It’s probably safe to assume that a majority of us have faced self-esteem issues in our youth. And, perhaps you’re still learning how to be confident in your own skin.
In any case, Always, a Procter & Gamble brand that sells feminine hygiene products, saw this as an opportunity to connect with their target audience.
According to their research, during puberty, girls experience a drop in confidence. With the stereotypes society labels us with, the phrase ‘like a girl’, seems to harm more than help. As seen in their video, #LikeAGirl, the brand shines a spotlight on the unfortunate stereotypes placed on girls and how it impacts their self confidence through puberty and beyond.
The video interviews two groups of people with varying perspectives–one on others and on themselves. As the storyline unfolds, these stereotypes become more apparent and are challenged. Both participants, male and female, begin to realise what they’re perpetuating and the end result is inspiring.
They understood that keeping girls’ confidence high during puberty and beyond is no walk in the park. Always saw this as an opportunity to show girls that being ‘like a girl’ is awesome! The campaign’s goal was to highlight that this phrase shouldn’t be taken as an insult, but as a challenge to rewrite the narrative. The campaign was aimed to encourage girls that ‘like a girl’ shouldn’t be an insult but a challenge to rewrite the rules in bringing a positive light to the phrase.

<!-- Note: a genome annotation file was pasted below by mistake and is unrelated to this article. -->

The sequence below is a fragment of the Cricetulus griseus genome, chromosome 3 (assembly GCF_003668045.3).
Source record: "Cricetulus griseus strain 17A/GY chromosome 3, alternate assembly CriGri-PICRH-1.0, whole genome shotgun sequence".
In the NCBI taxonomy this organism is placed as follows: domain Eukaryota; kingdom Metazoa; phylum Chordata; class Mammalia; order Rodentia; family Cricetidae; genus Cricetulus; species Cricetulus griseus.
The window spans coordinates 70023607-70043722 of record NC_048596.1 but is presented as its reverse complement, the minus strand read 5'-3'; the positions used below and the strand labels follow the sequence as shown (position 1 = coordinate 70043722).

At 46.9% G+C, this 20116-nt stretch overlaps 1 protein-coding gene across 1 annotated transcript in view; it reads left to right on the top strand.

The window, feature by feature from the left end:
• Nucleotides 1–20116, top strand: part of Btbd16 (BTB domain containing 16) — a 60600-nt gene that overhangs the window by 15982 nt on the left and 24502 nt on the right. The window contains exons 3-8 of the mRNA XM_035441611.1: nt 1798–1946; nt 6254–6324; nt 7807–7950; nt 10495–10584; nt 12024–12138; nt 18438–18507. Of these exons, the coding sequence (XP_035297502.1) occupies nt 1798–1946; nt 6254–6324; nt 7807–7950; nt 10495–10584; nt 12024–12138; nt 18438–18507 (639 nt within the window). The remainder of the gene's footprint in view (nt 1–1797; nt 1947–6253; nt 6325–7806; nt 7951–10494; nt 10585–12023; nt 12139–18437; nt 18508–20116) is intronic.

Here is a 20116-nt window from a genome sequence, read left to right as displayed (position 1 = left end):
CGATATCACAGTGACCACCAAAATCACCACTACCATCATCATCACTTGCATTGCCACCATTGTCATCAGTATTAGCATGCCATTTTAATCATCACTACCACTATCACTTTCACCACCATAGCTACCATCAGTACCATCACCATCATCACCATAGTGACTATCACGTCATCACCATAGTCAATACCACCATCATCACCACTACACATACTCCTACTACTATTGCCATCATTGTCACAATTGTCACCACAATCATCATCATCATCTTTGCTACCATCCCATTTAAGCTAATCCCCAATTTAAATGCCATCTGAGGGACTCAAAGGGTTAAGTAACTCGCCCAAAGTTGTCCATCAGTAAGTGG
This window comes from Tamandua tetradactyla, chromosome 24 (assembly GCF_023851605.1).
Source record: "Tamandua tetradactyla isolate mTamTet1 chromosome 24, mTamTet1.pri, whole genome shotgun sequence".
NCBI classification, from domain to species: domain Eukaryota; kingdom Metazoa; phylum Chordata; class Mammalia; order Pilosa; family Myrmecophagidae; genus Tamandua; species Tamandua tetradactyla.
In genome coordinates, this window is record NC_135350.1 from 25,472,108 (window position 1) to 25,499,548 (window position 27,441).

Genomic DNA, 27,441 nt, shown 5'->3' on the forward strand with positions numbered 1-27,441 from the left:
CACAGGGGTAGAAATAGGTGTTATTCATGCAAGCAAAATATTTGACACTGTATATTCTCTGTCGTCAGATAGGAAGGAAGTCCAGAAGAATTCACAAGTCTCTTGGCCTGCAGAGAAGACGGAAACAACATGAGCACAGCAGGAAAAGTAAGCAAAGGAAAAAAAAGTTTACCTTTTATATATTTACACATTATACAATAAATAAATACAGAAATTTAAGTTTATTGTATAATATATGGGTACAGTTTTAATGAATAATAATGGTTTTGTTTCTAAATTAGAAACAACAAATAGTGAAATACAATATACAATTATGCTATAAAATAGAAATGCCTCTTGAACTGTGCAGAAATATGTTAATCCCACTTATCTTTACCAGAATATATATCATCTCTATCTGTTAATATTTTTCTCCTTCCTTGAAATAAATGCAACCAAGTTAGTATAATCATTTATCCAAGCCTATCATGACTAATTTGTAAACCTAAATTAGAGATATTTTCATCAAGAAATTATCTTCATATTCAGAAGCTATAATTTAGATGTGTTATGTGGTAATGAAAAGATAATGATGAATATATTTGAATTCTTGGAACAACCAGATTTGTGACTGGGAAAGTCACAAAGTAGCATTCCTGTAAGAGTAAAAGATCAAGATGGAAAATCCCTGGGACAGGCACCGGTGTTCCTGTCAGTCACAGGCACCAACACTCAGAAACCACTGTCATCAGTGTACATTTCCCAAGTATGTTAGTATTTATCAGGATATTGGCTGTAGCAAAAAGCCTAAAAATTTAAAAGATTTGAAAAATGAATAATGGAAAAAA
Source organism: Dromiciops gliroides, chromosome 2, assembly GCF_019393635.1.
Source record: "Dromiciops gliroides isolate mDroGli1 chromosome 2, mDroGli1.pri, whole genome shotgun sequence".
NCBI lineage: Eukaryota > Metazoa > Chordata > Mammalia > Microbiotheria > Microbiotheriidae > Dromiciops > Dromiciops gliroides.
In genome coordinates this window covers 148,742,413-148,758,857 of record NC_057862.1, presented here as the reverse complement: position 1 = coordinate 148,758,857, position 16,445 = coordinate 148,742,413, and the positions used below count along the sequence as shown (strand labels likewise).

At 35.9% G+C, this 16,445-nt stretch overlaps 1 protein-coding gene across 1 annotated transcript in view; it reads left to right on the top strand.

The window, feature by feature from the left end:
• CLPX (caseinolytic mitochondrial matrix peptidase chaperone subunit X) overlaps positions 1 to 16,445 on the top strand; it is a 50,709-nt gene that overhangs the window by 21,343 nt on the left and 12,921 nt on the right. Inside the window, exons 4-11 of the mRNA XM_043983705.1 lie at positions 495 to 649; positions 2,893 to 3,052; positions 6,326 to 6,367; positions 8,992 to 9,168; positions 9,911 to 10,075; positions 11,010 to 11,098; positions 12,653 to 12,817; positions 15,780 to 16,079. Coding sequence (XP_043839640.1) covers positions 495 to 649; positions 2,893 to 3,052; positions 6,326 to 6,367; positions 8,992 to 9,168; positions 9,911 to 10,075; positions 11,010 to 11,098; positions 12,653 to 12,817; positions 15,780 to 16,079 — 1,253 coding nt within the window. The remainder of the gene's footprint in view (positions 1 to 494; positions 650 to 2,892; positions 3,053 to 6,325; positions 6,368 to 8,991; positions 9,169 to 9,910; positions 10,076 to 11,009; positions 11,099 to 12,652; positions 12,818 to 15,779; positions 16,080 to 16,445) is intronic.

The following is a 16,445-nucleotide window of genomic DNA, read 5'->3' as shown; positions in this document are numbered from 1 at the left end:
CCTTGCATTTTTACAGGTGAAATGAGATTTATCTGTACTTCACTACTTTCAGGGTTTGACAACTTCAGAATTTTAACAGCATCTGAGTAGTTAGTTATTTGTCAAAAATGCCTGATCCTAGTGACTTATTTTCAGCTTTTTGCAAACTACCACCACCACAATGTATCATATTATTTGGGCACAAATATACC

In the end, Always saw great success with this campaign. Their video hit over 70 million views with their hashtag #LikeAGirl referenced to grow its awareness.
When brands remember their ‘why’ in producing campaigns such as this, it succeeds in spurring people to action, and most importantly, it empowers their target audience in the process.
A campaign launched by Sport England, in January 2015, was a nationwide effort to get women and girls moving, regardless of shape, size, and ability. They found that despite the overall increase in people being active in England, women are persistently less active than men. This drove the inspiration for the ‘This Girl Can’ campaign.
When it comes to exercise, one of the many ordeals relatable to women is often the fear of judgement; judgement over their appearance, ability, and the amount of time spent over exercise. Their campaign acted as the catalyst for conversations, sparking the mindset shift in women.